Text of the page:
I had this cake for the first time over a year ago, and I remember it very well.  It came along as the dessert course of a post-baby dinner delivery courtesy of good friend and gourmand, Courtney.  The rest of the meal was super yummy, too, and it was with deep regrets that we were unable to return the favor to them when she delivered last August.  No way the Soup Peddler could compete with this cake.  Lucky for me, Courtney shared her recipe with me, and now I will share it with you.

On first glance, its not hard to see why this cake would be delicious.  Six eggs, almost six cups of cream, cans of evaporated and condensed milk.  But no butter, so its kind of healthy, right?  I made two 8″ cakes for two occasions, but 9″x13″ works too.  After I pulled the towering layers out of the oven, I found it hard to believe I could possibly coax 6 cups of tres leches in there, but that spongy cake lapped it up and asked for more.  You need one night to chill, but don’t worry if it goes longer, it actually gets better.  It’s not bad for breakfast, either, if I remember clearly from those bleary mornings of Miles’ newborn days.  Not bad at all.

Tres Leches Cake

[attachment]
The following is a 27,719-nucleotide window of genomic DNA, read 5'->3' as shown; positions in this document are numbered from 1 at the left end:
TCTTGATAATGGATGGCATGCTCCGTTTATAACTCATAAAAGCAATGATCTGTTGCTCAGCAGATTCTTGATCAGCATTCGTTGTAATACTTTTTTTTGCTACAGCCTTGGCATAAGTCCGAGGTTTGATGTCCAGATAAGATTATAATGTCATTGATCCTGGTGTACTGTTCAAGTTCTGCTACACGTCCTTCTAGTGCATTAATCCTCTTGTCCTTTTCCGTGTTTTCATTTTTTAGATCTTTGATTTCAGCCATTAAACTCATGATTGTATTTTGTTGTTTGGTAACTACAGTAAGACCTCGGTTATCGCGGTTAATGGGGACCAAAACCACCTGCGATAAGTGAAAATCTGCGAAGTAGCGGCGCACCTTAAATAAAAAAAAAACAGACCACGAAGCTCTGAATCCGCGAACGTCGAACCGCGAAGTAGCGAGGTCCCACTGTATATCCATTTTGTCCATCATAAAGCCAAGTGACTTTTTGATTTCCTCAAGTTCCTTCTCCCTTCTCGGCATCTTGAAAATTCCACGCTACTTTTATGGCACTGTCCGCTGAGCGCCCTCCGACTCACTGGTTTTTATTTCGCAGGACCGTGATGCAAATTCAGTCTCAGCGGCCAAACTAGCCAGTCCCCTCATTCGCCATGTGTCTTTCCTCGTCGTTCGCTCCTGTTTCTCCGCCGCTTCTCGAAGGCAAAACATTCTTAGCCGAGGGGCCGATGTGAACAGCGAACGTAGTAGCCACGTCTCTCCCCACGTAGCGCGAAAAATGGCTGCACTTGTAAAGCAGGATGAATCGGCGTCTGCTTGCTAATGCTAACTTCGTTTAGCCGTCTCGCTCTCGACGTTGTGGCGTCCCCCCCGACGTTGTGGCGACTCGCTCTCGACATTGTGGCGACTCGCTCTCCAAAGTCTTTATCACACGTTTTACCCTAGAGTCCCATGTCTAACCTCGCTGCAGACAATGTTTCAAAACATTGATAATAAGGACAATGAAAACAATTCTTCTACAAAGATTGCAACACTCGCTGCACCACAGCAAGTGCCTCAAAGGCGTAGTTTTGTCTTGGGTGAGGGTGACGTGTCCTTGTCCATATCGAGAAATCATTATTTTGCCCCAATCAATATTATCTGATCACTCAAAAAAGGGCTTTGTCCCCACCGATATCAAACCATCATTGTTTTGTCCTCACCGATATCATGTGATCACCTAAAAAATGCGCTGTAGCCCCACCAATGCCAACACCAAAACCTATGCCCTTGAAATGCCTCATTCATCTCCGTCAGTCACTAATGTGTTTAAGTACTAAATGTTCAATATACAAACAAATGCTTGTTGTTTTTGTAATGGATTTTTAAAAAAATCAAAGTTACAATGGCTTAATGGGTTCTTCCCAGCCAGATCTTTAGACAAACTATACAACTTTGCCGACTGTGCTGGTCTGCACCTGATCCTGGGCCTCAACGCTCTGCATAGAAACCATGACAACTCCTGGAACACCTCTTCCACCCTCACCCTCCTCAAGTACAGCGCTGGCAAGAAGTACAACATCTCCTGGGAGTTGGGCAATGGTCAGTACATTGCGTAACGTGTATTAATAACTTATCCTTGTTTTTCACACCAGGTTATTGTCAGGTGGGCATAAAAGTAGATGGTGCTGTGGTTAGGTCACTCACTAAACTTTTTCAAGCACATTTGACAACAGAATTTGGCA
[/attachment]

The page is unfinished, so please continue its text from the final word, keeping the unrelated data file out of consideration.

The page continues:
• Six eggs, separated
  • 1 1/2 cups sugar
  • 2 cups flour
  • 2 tsp baking powder
  • 1/2 cup whole milk
  • 1 tsp vanilla
  • 9 oz (1 and a half cans) evaporated milk
  • 14 oz (1 can) sweetened condensed milk
  • 3 cups whipping cream
  • 2 tsp vanilla
  • 2 1/2 cups whipping cream
  • powdered sugar to taste
  1. Preheat oven to 350F, and grease and flour your pan(s) – either two 8″ rounds or one 9″x13″.
  2. Sift together flour and baking soda, set aside.  Measure out your milk, set aside.  In a large bowl with an electric mixer (or use your stand mixer, just don’t gloat to me about it), whip the egg whites until soft peaks form.  With beaters running, add the sugar slowly and whip to stiff, glossy peaks.
  3. Working quickly to avoid losing air, add yolks to the egg whites and sugar, beating until incorporated.  Then alternatively add flour and milk until incorporated.  Mix in vanilla.
  4. Spread batter into the prepared pan(s).  Bake 20-25 minutes until golden on top.  Remove from oven and use a toothpick to poke holes all over the top of the cakes.
  5. Meanwhile, whisk condensed milk, evaporated milk, 3 cups of cream and 2 tsp vanilla.  While cakes are still hot, slowly pour milk mixture over hole-poked cake, until all the milk is absorbed.  I had the two cakes and kept going back and forth between them, pouring on about 3/4 cup at a time.
  6. Cool to room temperature, then cover and refrigerate 4 hours or overnight. At this point, I removed my cakes from the pan to ease serving. This required loosening the cakes from the bottom of the pan with a spatula, then inverting it onto a plate.  Before serving, whip remaining cream to peaks, adding as much sugar as you like (I don’t like much), then spread on top.
  7. Serve, preferably following a feast of mexican martinis, fajitas, enchiladas, salsa verde, guacamole, homemade tortillas and pico de gallo.